“Also kewra/Pink attars give a lovely fragrant sweetness and we source them directly from Kolkata as they are not available in the south,” says Abhyuday Purkayastha of Bay Leaf, Gopalapuram, a go-to restaurant for Bengali cuisine. The Kolkata biryani deviates from its royal Awadhi origins in a distinct way – the presence of the humble Aloo. “The Bengalis and their love for potatoes are legendary,” smiles Abhyuday. Over time, a boiled egg has also made an appearance, alongside a large piece of meat (unlike the small pieces that are popular in Tamil Nadu).
Honors in dum
The Nizams of Hyderabad and the Nawabs of Lucknow – the two biryani champions also had distinctions in technique that paved the way for entirely different palate experiences. We get to know some of them from Chef Suraj Kumar who runs Novotel The Degh Story’s cloud kitchen, known for its fragrant platter of Gosht Degh as well as a unique Bharwan Mirch ke Biryani (Soy Stuffed Bhavnagar Chilli). “Awadhi biryanis are finished with pre-cooked rice (pakki) and meat sauce in a dum container unlike Hyderabadi biryani where rice and raw meat (kachi) is cooked together in the container. This is aside from contrasting spice profiles: Awadhi biryani is made with mace, cardamom and saffron along with attar water and kewra, giving it a delicate flavor and rich fragrance, while Hyderabadi biryani contains cardamom, chilli, brown onion, yoghurt and mint which makes it rustic and spicier.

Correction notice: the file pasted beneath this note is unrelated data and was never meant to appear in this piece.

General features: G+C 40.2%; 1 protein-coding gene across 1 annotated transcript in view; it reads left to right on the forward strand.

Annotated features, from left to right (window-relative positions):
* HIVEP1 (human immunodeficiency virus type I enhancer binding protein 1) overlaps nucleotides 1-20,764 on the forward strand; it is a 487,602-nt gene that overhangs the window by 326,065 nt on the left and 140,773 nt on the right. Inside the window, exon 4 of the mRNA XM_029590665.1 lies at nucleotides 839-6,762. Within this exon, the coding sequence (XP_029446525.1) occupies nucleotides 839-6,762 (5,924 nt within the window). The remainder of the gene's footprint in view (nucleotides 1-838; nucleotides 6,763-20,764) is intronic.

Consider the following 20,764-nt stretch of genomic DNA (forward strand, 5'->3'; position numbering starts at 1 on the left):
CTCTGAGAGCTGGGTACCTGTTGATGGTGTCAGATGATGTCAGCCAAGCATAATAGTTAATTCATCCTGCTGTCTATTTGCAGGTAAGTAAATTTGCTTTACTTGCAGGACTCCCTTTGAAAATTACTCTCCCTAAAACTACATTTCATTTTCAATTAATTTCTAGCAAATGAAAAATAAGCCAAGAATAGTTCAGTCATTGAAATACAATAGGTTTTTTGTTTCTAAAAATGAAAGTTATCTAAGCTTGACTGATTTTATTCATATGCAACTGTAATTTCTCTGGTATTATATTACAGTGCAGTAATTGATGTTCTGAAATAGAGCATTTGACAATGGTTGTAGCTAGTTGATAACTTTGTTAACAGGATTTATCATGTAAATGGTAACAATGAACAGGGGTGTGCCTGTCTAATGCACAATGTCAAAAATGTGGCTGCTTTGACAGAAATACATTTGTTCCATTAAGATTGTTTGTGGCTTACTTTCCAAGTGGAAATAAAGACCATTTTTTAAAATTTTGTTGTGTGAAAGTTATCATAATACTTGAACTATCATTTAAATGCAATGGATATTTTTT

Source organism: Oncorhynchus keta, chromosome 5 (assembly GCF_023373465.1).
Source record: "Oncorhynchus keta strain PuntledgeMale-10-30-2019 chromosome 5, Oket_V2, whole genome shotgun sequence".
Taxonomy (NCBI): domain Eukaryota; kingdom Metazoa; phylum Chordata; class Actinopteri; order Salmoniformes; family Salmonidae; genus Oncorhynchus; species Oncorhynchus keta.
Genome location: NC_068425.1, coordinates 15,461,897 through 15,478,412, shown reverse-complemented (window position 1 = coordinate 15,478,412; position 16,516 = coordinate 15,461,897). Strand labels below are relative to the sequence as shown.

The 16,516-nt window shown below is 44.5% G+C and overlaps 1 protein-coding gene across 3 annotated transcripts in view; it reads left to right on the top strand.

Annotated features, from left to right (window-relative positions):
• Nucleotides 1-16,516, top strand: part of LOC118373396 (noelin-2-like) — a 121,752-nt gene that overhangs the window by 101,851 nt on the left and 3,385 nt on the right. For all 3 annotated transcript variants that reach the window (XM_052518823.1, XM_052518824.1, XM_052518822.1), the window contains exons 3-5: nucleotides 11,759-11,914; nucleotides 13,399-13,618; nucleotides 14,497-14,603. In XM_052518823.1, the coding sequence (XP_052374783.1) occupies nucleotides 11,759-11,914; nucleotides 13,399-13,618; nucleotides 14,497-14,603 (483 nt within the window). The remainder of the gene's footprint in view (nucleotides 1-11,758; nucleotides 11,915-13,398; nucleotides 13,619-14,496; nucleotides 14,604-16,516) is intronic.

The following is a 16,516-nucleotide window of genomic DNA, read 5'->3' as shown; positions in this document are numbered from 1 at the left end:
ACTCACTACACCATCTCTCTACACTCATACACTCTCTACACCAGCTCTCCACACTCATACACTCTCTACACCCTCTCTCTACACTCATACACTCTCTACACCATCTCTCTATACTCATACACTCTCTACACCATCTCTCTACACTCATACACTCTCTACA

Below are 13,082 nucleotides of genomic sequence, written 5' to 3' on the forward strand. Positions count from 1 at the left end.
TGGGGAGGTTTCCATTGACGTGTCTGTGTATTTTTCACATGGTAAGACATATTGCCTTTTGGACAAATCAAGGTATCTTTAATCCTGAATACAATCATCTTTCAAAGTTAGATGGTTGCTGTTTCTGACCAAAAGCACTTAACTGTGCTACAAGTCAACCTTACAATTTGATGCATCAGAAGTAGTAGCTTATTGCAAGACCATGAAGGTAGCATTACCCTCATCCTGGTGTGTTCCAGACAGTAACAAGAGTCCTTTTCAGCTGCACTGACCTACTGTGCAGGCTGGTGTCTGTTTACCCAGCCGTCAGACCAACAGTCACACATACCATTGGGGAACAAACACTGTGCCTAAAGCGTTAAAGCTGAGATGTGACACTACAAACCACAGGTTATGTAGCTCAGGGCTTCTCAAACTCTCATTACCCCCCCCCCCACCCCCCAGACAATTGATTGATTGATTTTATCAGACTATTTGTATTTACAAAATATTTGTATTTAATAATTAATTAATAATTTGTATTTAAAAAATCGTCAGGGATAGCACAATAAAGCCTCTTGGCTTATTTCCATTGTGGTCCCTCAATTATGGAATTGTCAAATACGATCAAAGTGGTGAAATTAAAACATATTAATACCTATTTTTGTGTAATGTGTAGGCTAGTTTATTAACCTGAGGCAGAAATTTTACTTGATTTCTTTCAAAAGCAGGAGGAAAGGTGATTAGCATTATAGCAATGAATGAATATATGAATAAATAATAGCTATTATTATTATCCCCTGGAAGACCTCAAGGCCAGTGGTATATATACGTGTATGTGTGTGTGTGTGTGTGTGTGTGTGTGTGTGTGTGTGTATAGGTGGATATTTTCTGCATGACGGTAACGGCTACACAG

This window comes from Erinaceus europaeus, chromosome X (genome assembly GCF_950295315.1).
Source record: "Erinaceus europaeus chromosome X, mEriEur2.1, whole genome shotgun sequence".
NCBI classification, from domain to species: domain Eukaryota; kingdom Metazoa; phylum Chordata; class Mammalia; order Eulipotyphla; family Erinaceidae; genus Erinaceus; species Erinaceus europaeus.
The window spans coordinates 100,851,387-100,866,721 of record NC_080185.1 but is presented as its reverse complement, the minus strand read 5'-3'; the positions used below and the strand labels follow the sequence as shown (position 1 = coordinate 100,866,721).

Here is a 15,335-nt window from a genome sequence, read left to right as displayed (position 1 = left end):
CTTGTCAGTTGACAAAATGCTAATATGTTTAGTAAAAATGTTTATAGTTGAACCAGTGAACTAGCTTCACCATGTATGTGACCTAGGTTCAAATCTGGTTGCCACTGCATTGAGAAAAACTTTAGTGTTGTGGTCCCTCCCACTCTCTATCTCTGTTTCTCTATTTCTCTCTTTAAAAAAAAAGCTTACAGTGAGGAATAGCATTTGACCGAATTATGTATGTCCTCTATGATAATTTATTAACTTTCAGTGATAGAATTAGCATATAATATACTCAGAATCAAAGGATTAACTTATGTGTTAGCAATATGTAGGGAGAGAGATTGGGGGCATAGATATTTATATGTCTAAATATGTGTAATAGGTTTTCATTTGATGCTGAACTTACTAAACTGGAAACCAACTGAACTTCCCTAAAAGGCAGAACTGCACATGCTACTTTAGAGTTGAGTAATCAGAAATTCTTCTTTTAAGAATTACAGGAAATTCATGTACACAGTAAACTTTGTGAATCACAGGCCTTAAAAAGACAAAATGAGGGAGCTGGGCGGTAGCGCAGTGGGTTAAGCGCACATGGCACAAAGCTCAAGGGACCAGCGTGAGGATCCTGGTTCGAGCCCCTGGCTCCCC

The accompaniments echo similar sentiments. Take for example, the anar (pomegranate) raitha which pairs with an Old Delhi Nimona Mirch Pulao made with a large salan mirch filled with pea mash as part of ITC Hotel’s Biryani and Pulao collection, inspired by cuisines heritage across the country. Meanwhile, Parsees enjoy a not-so-spicy dal masala pairing with their Parsi mutton pulao (order yours from Delkhush Delicacies or FillBelly). FillBelly’s Murad Shahuna tells us that this not-so-spicy dal masala is similar to the traditional dhansak (several types of slow cooked lentils with mutton and vegetables). Closer to home, plates of Tamil Muslim biryani and regional preparations from Dindigul and Madurai come with an onion pachadis to balance all that masala and spices.